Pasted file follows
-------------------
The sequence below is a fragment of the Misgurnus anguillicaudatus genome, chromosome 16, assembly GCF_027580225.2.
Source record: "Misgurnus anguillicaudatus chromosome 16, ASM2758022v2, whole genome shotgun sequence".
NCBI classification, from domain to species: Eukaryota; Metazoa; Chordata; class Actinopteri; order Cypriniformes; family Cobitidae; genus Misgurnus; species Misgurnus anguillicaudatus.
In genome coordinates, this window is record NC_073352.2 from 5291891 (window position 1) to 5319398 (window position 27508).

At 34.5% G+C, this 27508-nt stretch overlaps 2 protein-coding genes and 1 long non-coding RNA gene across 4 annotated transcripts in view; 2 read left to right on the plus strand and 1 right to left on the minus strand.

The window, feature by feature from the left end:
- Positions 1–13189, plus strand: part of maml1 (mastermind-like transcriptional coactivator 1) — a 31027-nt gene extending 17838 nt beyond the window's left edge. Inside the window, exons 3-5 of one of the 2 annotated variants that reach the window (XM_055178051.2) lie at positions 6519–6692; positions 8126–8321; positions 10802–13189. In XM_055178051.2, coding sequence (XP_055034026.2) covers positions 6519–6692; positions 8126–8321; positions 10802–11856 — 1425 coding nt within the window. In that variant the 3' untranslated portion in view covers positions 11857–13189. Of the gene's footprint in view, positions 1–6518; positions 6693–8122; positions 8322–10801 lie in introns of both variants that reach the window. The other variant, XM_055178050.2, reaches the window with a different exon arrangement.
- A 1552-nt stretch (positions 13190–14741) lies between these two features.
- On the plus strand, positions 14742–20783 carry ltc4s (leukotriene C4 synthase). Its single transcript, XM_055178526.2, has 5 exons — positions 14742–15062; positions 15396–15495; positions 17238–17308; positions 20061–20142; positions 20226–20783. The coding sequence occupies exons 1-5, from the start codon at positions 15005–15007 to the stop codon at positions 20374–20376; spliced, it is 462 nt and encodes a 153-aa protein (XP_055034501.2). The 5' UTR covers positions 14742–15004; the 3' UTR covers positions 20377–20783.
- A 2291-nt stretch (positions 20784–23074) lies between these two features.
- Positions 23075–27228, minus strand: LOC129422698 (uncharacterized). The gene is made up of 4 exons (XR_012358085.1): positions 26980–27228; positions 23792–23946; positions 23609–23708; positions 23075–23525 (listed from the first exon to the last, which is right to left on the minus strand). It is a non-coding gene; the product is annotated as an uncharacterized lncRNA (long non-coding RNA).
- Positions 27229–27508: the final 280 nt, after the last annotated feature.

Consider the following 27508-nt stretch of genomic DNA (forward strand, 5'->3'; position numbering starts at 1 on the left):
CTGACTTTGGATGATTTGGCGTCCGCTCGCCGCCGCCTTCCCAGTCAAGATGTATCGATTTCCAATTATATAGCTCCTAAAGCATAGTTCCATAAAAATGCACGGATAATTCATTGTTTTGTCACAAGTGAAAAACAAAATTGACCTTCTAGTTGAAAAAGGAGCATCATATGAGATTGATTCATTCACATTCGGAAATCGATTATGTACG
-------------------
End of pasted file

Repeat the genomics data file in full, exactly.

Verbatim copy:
The sequence below is a fragment of the Misgurnus anguillicaudatus genome, chromosome 16, assembly GCF_027580225.2.
Source record: "Misgurnus anguillicaudatus chromosome 16, ASM2758022v2, whole genome shotgun sequence".
NCBI classification, from domain to species: Eukaryota; Metazoa; Chordata; class Actinopteri; order Cypriniformes; family Cobitidae; genus Misgurnus; species Misgurnus anguillicaudatus.
In genome coordinates, this window is record NC_073352.2 from 5291891 (window position 1) to 5319398 (window position 27508).

At 34.5% G+C, this 27508-nt stretch overlaps 2 protein-coding genes and 1 long non-coding RNA gene across 4 annotated transcripts in view; 2 read left to right on the plus strand and 1 right to left on the minus strand.

The window, feature by feature from the left end:
- Positions 1–13189, plus strand: part of maml1 (mastermind-like transcriptional coactivator 1) — a 31027-nt gene extending 17838 nt beyond the window's left edge. Inside the window, exons 3-5 of one of the 2 annotated variants that reach the window (XM_055178051.2) lie at positions 6519–6692; positions 8126–8321; positions 10802–13189. In XM_055178051.2, coding sequence (XP_055034026.2) covers positions 6519–6692; positions 8126–8321; positions 10802–11856 — 1425 coding nt within the window. In that variant the 3' untranslated portion in view covers positions 11857–13189. Of the gene's footprint in view, positions 1–6518; positions 6693–8122; positions 8322–10801 lie in introns of both variants that reach the window. The other variant, XM_055178050.2, reaches the window with a different exon arrangement.
- A 1552-nt stretch (positions 13190–14741) lies between these two features.
- On the plus strand, positions 14742–20783 carry ltc4s (leukotriene C4 synthase). Its single transcript, XM_055178526.2, has 5 exons — positions 14742–15062; positions 15396–15495; positions 17238–17308; positions 20061–20142; positions 20226–20783. The coding sequence occupies exons 1-5, from the start codon at positions 15005–15007 to the stop codon at positions 20374–20376; spliced, it is 462 nt and encodes a 153-aa protein (XP_055034501.2). The 5' UTR covers positions 14742–15004; the 3' UTR covers positions 20377–20783.
- A 2291-nt stretch (positions 20784–23074) lies between these two features.
- Positions 23075–27228, minus strand: LOC129422698 (uncharacterized). The gene is made up of 4 exons (XR_012358085.1): positions 26980–27228; positions 23792–23946; positions 23609–23708; positions 23075–23525 (listed from the first exon to the last, which is right to left on the minus strand). It is a non-coding gene; the product is annotated as an uncharacterized lncRNA (long non-coding RNA).
- Positions 27229–27508: the final 280 nt, after the last annotated feature.

Consider the following 27508-nt stretch of genomic DNA (forward strand, 5'->3'; position numbering starts at 1 on the left):
CTGACTTTGGATGATTTGGCGTCCGCTCGCCGCCGCCTTCCCAGTCAAGATGTATCGATTTCCAATTATATAGCTCCTAAAGCATAGTTCCATAAAAATGCACGGATAATTCATTGTTTTGTCACAAGTGAAAAACAAAATTGACCTTCTAGTTGAAAAAGGAGCATCATATGAGATTGATTCATTCACATTCGGAAATCGATTATGTACG